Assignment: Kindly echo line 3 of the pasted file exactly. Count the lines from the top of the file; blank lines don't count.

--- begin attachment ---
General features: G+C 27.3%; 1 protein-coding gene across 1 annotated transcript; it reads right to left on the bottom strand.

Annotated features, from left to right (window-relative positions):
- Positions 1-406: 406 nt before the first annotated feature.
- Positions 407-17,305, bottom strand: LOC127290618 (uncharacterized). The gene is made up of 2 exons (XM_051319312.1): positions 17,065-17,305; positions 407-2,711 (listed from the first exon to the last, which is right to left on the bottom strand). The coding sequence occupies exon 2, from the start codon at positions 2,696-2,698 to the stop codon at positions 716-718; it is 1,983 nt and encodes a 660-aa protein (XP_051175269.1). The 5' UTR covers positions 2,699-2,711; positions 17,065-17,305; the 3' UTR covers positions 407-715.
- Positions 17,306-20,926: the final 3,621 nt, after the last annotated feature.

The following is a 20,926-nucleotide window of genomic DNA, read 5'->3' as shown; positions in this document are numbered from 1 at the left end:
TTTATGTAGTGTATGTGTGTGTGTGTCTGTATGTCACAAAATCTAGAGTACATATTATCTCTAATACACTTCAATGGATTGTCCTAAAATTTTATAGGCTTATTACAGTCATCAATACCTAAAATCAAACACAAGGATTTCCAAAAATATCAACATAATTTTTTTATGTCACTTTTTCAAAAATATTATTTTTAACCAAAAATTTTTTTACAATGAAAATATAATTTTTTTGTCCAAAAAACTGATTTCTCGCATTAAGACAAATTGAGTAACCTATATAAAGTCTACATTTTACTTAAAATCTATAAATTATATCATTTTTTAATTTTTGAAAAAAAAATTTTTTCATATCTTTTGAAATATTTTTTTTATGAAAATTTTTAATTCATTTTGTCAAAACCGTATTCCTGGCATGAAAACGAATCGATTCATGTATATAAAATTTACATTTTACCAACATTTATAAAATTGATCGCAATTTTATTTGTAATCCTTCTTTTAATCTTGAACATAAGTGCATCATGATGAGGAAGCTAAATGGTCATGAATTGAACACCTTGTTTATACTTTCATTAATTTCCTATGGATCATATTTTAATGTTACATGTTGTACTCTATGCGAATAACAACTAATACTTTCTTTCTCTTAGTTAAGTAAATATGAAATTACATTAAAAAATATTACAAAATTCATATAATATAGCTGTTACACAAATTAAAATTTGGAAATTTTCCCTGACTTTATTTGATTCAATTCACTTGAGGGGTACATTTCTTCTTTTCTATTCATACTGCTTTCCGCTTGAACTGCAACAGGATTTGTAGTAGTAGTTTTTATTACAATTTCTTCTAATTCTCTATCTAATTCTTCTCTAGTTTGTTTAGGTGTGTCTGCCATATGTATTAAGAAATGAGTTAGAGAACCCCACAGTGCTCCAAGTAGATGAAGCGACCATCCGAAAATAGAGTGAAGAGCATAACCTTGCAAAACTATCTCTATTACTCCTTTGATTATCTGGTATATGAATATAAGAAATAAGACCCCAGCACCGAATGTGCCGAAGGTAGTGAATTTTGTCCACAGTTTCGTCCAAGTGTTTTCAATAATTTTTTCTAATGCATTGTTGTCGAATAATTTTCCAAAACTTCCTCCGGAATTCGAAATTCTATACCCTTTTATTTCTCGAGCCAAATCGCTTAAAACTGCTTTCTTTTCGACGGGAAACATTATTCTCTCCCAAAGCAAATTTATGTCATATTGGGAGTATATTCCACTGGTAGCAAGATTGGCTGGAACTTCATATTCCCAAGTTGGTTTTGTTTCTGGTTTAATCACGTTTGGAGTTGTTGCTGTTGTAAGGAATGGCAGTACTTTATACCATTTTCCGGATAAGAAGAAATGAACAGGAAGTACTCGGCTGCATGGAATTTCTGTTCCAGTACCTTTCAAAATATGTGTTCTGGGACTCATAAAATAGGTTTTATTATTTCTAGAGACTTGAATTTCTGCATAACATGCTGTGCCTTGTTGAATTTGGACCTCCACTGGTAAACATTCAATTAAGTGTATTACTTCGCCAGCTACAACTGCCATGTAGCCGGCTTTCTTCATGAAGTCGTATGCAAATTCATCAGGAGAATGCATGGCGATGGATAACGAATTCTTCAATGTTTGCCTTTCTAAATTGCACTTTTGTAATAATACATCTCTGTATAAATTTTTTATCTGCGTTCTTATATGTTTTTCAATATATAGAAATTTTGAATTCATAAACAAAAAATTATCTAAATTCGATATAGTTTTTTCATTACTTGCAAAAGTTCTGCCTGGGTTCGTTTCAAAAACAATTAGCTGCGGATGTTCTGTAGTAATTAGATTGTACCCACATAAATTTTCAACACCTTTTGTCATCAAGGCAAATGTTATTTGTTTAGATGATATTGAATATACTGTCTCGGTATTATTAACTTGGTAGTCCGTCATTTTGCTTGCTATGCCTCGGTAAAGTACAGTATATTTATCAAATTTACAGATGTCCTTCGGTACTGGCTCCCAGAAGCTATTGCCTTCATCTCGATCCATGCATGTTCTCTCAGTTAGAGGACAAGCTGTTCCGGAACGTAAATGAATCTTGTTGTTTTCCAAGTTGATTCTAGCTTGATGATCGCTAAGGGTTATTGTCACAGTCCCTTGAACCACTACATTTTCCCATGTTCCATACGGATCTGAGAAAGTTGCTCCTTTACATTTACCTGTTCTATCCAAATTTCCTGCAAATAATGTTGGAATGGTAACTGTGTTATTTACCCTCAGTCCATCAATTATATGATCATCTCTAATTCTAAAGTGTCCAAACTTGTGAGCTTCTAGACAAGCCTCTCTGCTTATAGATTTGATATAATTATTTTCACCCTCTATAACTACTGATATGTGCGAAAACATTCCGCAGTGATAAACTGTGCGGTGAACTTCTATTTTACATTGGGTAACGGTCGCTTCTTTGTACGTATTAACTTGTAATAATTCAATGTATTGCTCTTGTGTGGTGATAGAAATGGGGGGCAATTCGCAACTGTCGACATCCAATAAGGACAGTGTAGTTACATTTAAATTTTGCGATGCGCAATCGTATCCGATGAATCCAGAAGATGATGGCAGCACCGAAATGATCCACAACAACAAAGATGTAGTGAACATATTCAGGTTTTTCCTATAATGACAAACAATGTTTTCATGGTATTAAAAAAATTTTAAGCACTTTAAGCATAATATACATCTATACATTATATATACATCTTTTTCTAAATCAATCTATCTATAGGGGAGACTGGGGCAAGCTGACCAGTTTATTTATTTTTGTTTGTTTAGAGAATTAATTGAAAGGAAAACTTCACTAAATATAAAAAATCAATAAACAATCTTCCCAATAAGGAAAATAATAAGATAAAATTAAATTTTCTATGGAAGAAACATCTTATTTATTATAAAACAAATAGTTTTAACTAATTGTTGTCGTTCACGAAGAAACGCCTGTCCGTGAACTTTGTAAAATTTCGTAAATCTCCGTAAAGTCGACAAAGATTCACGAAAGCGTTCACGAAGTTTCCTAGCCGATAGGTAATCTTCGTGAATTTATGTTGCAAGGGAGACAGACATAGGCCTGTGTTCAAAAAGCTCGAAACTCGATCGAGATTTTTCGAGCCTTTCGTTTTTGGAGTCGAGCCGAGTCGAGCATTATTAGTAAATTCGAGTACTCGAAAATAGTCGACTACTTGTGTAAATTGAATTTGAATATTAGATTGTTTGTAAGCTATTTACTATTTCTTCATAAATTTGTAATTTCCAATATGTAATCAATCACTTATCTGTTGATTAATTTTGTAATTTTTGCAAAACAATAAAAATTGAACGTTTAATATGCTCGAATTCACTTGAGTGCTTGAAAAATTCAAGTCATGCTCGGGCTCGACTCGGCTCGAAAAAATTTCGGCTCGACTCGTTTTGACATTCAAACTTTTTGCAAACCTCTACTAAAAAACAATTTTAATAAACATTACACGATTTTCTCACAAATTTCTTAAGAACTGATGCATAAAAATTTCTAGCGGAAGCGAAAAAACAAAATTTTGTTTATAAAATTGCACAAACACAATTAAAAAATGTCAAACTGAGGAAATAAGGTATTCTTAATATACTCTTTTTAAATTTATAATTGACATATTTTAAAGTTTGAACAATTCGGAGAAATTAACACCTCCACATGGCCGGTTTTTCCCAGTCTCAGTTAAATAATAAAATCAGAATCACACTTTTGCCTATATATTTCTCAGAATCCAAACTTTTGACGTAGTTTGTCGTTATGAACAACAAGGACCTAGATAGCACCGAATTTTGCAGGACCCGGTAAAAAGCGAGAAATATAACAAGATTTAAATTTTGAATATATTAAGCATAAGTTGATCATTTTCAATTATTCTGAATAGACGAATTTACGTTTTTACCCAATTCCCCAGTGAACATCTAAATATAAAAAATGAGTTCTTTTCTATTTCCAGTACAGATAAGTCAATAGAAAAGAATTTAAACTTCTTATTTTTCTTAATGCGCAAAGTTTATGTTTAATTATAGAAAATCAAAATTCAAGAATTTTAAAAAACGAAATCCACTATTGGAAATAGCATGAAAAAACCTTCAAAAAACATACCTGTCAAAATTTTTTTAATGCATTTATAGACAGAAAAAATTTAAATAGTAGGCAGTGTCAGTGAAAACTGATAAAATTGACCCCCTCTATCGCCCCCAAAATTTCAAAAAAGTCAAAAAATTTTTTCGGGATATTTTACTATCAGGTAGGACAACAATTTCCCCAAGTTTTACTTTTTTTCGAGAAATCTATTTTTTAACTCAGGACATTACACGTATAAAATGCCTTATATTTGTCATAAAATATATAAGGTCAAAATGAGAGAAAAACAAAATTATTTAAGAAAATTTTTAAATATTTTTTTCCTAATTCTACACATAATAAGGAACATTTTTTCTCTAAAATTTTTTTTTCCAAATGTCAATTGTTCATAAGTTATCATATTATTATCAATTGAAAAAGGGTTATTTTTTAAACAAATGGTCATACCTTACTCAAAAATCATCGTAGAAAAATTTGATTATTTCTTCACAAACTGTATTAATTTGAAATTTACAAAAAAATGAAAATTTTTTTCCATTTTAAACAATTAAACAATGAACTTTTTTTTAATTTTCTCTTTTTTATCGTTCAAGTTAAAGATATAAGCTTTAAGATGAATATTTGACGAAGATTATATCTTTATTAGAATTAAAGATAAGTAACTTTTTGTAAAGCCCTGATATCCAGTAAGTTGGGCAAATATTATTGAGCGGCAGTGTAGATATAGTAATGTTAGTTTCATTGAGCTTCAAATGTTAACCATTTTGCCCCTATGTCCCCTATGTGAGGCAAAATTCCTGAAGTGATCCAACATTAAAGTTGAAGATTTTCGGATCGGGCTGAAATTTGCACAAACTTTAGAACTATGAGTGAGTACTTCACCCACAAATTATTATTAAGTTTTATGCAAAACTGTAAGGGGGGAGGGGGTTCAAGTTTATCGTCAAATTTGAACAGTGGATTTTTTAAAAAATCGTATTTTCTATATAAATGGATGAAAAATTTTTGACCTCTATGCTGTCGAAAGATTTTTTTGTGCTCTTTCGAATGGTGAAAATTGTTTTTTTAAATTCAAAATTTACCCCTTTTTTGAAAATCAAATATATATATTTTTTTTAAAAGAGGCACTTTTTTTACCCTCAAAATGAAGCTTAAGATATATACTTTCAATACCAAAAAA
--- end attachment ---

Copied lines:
- Positions 1-406: 406 nt before the first annotated feature.